September 8, 2006
Reduce Grain Depth to Save Time/Energy When Drying Grain
The time required to dry grain in a bin is a function of the initial moisture content of the grain, the desired final moisture content of the grain, the temperature and relative humidity of the air passing through the grain and the rate of airflow through the grain (cubic feet per minute per bushel: cfm/bu).
Table 1 shows airflow resistance for shelled corn. An increase in static pressure is required to push a given rate of airflow (cfm/bu) through grain as the depth of grain increases. Static pressure also must increase to push increasing rates of airflow (cfm/bu) through a given depth of grain.
Since drying time is directly related to the rate of airflow, we want airflow rates to be as high as practical when drying grain. The variable we can manipulate to our advantage when trying to reduce energy cost for fan operation is to reduce grain depth and thereby lower the static pressure the fan must overcome.
If you were building new bins, you could build larger diameter and shorter bins to keep static pressure low while not sacrificing the number of bushels dried per batch. Consider the differences between when a 27-foot diameter bin and a 30-foot diameter bin are used to dry 8,000 bushels of corn at one time. Grain depth in the 27-foot bin would be 17.5 feet while grain depth in the 30-foot bin would be only 14.2 feet.
Using the University of Minnesota FANS computer program to compare these scenarios provides some interesting results. It would take 10.55 horsepower (hp) to push 1.25 cfm/bu through 8,000 bushels of shelled corn in a 27-foot diameter bin. To push the same1.25 cfm/bu through 8,000 bushels of shelled corn in a 30-foot diameter bin would only take 6.32 hp; a savings of 4.23 hp.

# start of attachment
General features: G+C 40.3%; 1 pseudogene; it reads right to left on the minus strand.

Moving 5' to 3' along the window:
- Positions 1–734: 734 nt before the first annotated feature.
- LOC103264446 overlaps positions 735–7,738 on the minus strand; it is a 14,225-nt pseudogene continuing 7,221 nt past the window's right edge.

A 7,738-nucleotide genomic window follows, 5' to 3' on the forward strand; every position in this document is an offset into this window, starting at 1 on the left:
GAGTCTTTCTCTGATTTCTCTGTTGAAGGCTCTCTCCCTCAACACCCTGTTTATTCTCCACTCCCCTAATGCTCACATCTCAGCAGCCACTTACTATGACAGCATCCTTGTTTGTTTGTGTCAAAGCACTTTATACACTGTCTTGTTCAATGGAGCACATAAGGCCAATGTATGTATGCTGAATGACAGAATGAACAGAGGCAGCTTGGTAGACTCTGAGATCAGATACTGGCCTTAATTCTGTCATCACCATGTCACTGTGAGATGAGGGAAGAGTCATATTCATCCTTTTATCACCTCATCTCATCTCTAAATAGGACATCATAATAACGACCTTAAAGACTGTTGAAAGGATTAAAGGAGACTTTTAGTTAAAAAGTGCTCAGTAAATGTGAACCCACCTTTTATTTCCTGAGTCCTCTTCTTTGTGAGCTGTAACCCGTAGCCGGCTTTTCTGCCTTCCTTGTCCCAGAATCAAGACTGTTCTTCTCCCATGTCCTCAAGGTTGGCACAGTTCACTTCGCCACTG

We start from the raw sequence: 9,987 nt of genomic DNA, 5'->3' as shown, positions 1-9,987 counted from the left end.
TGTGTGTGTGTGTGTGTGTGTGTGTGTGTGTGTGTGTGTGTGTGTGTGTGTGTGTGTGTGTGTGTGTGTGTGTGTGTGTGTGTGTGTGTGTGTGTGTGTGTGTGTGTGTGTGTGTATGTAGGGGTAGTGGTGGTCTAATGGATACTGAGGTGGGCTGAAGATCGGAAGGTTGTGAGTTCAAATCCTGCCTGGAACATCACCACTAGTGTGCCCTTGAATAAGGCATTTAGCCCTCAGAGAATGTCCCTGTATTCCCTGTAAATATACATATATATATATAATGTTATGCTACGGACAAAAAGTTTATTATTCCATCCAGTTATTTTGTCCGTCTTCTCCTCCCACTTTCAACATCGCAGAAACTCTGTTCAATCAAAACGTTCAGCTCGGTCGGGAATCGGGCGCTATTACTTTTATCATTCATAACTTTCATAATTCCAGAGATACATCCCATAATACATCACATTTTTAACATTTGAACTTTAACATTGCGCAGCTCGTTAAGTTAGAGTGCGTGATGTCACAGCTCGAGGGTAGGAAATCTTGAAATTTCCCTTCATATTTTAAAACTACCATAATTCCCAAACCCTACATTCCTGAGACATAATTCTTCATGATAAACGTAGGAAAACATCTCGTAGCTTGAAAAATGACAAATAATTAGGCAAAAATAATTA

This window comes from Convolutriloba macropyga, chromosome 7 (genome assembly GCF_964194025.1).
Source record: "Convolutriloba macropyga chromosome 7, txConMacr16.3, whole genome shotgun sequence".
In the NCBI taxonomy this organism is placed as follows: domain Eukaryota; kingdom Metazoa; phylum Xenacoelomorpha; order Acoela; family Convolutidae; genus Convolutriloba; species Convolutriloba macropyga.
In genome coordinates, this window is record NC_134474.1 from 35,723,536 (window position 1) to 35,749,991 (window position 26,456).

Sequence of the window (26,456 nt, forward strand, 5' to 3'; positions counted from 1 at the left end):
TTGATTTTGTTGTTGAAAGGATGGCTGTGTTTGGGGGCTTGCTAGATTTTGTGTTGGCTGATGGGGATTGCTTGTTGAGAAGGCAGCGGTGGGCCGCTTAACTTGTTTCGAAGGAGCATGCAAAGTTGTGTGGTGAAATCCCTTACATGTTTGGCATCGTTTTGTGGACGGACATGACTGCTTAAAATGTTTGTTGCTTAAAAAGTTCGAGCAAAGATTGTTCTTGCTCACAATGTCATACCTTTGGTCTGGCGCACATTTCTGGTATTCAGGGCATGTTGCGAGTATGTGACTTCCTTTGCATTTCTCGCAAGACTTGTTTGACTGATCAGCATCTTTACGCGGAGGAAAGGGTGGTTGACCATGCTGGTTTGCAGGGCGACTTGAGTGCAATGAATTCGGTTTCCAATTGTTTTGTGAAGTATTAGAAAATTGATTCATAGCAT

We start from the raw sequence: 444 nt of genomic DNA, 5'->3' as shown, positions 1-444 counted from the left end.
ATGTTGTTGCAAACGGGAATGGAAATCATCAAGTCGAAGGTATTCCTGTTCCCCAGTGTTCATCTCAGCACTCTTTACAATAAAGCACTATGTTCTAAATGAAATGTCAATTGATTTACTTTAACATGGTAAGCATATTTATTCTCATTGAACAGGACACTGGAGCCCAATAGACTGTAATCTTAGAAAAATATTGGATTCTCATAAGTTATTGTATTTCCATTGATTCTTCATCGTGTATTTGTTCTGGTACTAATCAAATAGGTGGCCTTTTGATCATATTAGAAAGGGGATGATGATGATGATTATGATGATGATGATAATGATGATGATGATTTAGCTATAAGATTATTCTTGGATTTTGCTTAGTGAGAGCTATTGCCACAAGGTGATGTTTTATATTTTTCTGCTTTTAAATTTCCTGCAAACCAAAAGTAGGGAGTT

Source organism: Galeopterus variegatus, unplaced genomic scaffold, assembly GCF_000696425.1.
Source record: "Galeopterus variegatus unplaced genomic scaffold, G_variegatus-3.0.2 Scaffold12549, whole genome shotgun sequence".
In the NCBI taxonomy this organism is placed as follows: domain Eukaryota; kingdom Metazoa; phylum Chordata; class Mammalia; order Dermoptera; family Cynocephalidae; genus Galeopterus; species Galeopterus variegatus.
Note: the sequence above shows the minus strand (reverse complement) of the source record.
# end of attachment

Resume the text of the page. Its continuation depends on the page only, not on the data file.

Assuming electricity cost is $0.08/kWh, and if one were drying shelled corn using natural air in mid to late October (assuming 20 days drying time), the drying cost in the 30-foot diameter bin could easily be $0.02 per bushel less than in the 27-foot diameter bin.
A management alternative for the larger diameter bin would be to select a fan which requires the same 10.55 hp but delivers more airflow. Once again, the easiest way to analyze this is to use the FANS program because it can calculate the interaction of the system curve and the fan curve. By using the program you can see that it takes the same horsepower to push 1.54 cfm/bu through the 30-foot bin as needed for 1.25 cfm/bushel in the 27-foot diameter bin. For deep-bed in-bin drying, drying time is directly proportional to airflow. The airflow in the 30-foot bin is 23% higher for the same horsepower and therefore drying time would be 23% less in the larger diameter bin.
If you're working with existing grain storage facilities, the same principles can apply. Save time and energy required for fan operation by partially filling a drying bin instead of filling it to the full depth. Since most producers move grain through drying bins into larger storage bins anyway, it only takes a little extra labor to dry grain in smaller batches.
Extension Educator, Lancaster County